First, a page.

US Open Allowing Russian, Belarusian Players To Compete, Opens Door For No. 1 Ranked Daniil Medvedev To Defend Championship

The U.S. Tennis Association (USTA) announced Tuesday that all Russian and Belarusian players will be permitted to play in the 2022 US Open Aug. 29-Sept. 11 in New York.

The decision comes amid the ongoing Russian invasion of Ukraine, which has impacted the tennis landscape. The All-England Lawn Tennis Club (AETLC) has banned players from both countries in competing in this year’s Wimbledon Championships, set for June 27-July 10. The AETLC’s ruling has drawn criticism from current men’s tennis star Novak Djokovic and women’s tennis legend Billie Jean King, who both said they disagreed with the decision.

UNFORCED ERROR: WIMBLEDON BANS RUSSIANS FROM TOURNAMENT

Mike McNulty, USTA chairman of the board and president, issued the following statement:

“Tennis has done much through Tennis Plays for Peace for humanitarian support of Ukraine,” McNulty said. “Unfortunately, the need for help only continues to grow. The USTA will be responding very soon with a broad set of initiatives that will include significant financial assistance and other programs to further support humanitarian relief and the people of Ukraine.”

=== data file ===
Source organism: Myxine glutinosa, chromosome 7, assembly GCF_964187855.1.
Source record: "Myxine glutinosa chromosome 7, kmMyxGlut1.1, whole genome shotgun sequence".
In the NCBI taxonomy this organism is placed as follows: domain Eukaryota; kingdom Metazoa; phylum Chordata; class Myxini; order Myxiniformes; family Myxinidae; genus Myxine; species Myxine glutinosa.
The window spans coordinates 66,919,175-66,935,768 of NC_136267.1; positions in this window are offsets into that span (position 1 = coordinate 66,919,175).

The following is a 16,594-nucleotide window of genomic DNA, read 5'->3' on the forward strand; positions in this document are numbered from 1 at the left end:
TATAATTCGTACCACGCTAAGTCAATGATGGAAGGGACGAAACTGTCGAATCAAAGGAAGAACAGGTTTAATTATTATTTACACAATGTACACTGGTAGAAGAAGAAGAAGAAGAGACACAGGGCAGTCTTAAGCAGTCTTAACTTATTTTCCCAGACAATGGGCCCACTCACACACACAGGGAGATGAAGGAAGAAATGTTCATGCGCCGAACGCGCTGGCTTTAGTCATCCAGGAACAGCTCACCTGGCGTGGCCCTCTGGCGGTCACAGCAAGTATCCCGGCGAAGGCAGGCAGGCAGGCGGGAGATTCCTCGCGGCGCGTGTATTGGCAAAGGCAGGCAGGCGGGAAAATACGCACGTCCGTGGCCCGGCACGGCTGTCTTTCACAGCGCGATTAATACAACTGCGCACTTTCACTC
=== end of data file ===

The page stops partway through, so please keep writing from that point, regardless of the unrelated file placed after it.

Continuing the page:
The ruling means that the No. 1 men’s singles player in the world and reigning US Open champion, Daniil Medvedev, will have the opportunity to defend his crown. Medvedev defeated Djokovic in last year’s final, 6–4, 6–4, 6–4, to win his first and only Grand Slam.

(Photo by Matthew Stockman/Getty Images)

USTA CEO and executive director Lew Sherr told the Associated Press Tuesday that the board made the decision due to “concern about holding the individual athletes accountable for the actions and decisions of their governments.”

“Our discussion was really on the merits and really the principles around both sides of this argument. This was not a commercial versus an ethical question,” Sherr said. “There are arguments on both sides. Are you being perceived as supporting atrocious acts by a government? And at the same time: Would you hold an individual athlete accountable for that?”

The USTA emphasized they will be offering additional financial assistance for humanitarian efforts in Ukraine.

“This is a horrific situation and we, along with everyone else in tennis, absolutely condemn what is an unprovoked and unjust invasion of Ukraine by Russia, and everything is framed in that context,” Sherr said. “As difficult as some of these decisions may be, none of it amounts to the difficulties being experienced in Ukraine right now, and the tragedies and atrocities.”


Follow Nick Geddes on Twitter @NickGeddesNews and on Instagram @nick.geddes.  

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Written by Nick Geddes

Nick is a 2021 graduate of the University of Central Florida with a bachelor's degree in journalism and a minor in political science. Nick is a life-long sports fan who is proud to say he suffered through 15 years of Bucs futility to witness a Super Bowl victory in 2020. Nick has a passion for writing and is proud to represent OutKick. Follow me on Twitter @NickGeddesNews and on Instagram @nick.geddes.

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